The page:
The Ohio Governor’s Youth Art Exhibition will run from April 22 through May 16, and is open to the public weekdays from 8 a.m.-5 p.m. At the exhibition opening, students will receive Awards of Excellence and scholarship awards.

Emily Dunlap and Steffie Marciniak earned Gold Medal Awards and national recognition in the 2019 Scholastic Art and Writing Awards. A Scholastic Gold Medal Award indicates that Dunlap, a senior at Canfield High School, and Marciniak, a junior, have demonstrated that they are among the nation’s most talented young artists. Of the nearly 350,000 works of art and writing submitted from across the country by students in grades seven though 12 this year, only the top one percent received a National Medal.

Dunlap and Marciniak were invited to join with other students from across the nation to attend events in New York City on June 5–7, including the National Ceremony at Carnegie Hall. This year’s speaker and Alumni Achievement Award winner is astronomer Dr. Lucianne Walkowicz, who received a Scholastic Award for painting in 1996.

Marciniak’s award-winning pieces “Frustration” and “Flaming Jars” both had special meaning behind them.

“With ‘Frustration,’ I wanted to show the frustration students feel about school. It was a persona project, which means there has to be meaning behind it. I used my brother as a model and took his picture with books stacked all around him and him breaking a pencil and worked off of that. ‘Flaming Jars’ was a still life project and I knew I wanted to make it a little bit different. I did it in the dark with only the candles as light,” Marciniak said.

Marciniak said she is really excited about both her wins, but now realizes how big of an honor it is to win the national award for “Flaming Jars.”

“I am really excited to have won both these awards. I never knew how big nationals was until I won it and read more about it. I won’t get my piece back for two years because it will be displayed at colleges and art exhibitions across the country during that time,” Marciniak said.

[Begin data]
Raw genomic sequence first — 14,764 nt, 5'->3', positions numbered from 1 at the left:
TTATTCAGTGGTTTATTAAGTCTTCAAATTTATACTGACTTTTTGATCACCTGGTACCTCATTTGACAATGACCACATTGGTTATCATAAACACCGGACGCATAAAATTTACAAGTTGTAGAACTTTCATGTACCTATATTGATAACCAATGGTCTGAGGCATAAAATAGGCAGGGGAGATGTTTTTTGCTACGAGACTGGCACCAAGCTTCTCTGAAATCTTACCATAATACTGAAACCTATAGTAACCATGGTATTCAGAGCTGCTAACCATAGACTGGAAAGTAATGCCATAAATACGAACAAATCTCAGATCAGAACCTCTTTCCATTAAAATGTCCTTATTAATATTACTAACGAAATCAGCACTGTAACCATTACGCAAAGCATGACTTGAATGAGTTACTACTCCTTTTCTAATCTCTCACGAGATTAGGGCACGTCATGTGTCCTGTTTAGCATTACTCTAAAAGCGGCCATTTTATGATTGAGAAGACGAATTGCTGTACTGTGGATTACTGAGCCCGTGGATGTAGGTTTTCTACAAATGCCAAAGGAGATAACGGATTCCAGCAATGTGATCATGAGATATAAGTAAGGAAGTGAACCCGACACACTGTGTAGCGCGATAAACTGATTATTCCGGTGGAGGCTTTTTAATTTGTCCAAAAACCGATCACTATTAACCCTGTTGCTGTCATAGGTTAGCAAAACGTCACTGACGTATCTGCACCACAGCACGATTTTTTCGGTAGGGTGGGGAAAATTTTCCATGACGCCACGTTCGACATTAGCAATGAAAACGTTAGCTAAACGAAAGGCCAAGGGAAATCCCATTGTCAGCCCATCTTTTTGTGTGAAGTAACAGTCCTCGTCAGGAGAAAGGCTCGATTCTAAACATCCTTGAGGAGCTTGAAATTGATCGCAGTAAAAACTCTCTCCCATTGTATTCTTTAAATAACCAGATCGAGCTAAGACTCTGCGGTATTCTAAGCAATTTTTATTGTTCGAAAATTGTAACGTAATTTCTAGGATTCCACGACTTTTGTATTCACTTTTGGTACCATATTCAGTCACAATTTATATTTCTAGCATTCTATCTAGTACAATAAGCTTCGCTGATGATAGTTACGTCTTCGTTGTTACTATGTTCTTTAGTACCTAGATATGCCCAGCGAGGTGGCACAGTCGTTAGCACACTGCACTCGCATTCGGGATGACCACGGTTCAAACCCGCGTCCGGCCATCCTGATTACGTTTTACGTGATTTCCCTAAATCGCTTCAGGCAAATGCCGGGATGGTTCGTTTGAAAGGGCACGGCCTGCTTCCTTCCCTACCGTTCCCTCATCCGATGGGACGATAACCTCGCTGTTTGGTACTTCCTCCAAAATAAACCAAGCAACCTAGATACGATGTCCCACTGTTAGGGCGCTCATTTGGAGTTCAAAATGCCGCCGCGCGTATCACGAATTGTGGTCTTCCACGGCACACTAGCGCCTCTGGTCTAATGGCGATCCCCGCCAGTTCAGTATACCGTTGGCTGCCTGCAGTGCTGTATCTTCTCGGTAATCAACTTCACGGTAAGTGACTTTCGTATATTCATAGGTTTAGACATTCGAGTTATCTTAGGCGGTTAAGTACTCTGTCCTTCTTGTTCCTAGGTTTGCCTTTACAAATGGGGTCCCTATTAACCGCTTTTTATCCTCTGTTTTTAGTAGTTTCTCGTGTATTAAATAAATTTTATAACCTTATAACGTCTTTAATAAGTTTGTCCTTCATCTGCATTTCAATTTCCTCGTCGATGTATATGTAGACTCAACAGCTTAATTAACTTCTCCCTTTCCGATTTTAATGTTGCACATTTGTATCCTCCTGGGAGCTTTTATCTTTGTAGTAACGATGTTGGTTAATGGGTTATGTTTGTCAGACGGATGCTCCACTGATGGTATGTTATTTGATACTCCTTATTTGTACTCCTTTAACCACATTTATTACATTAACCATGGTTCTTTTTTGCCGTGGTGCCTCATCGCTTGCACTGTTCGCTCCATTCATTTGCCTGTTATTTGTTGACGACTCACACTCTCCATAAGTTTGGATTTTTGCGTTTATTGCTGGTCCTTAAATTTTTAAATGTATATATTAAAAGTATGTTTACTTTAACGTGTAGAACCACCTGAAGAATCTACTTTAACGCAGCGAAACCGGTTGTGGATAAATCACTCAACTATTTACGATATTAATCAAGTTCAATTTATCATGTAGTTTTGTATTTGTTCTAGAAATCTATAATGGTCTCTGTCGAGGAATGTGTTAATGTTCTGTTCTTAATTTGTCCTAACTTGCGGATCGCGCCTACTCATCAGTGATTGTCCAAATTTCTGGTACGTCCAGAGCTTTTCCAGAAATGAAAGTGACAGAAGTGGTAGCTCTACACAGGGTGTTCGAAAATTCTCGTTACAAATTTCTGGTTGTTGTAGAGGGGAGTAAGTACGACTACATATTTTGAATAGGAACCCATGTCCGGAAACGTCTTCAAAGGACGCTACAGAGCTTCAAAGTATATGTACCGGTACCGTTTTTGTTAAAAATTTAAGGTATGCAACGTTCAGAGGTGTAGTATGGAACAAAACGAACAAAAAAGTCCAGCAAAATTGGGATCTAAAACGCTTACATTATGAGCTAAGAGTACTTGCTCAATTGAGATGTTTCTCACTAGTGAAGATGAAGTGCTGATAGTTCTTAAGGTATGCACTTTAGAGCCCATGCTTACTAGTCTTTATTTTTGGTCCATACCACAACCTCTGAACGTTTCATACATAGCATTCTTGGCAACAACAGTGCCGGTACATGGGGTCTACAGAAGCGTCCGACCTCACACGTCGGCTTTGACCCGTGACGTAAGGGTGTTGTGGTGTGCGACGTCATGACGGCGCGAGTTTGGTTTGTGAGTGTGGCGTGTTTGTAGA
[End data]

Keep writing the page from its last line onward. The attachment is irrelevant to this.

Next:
Dunlap said she has always loved art and realized she could earn a living with her art.

“I have always loved art, probably since I was three years old. It became a bigger thing in my life when I was probably around 11 or 12. That’s when I realized I could actually, possibly do this for a living. I would be able to make money doing what I love. When I was 14, I was asked by a local author to illustrate her children’s book, which should be published soon,” Dunlap said.

Dunlap is thrilled to have won the Scholastic Gold Medal Award.

“I am thrilled. It is such an honor to be invited to New York and Carnegie Hall. I’ve wanted to win this award for a while and go to New York. New York has such a thriving art community. I am really happy to be recognized for my piece,” Dunlap said.

Dunlap’s oil painting, “Identity,” was a portrait project, which means it had to be a portrait of something that represented her.

“A portrait project must be a portrait of something that represents the artist. I wanted my African-American heritage to be represented in my piece. I wanted to represent my African-American heritage in a dignified way with a classic portrait style. African-Americans are not usually represented in art in a classical style,” Dunlap said.

Dunlap said her painting represents her ancestor, but also herself.

“I didn’t paint myself, I painted my ancestor. I used my eyes as her eyes because that is a part of me. The painting is supposed to represent something about myself, so I wanted to focus on my heritage. I painted her in a pose that shows strength and shows the dignity in her eyes. My concept was there is a piece of her in me and there is a piece of me in her,” Dunlap said.

Canfield High School art teacher Kevin Hoopes said he is very fortunate to be able to work with such a talented group of students.

“This is a very talented group of students. They are a pleasure and I appreciate the opportunity to be able work with them. I take what I do seriously and it is so rewarding to see them respond to what I do,” Hoopes said.

Hoopes said there’s more to winning an award than just the award.

“The awards are nice and they validate the students and the skills they have learned. The awards are also important because they boost the confidence of the students and reinforce their skill sets,” Hoopes said.

Hoopes praised the Canfield Local Schools art program.

“We have such an outstanding art program here at Canfield, starting with the elementary schools, and then to the middle school and then to the high school. Everyone in the program works really hard to make it so great and instill appreciation for the arts. I am very thankful and privileged to teach such great kids. And I really appreciate the support of their parents. We couldn’t do this without the support of our entire community,” Hoopes said.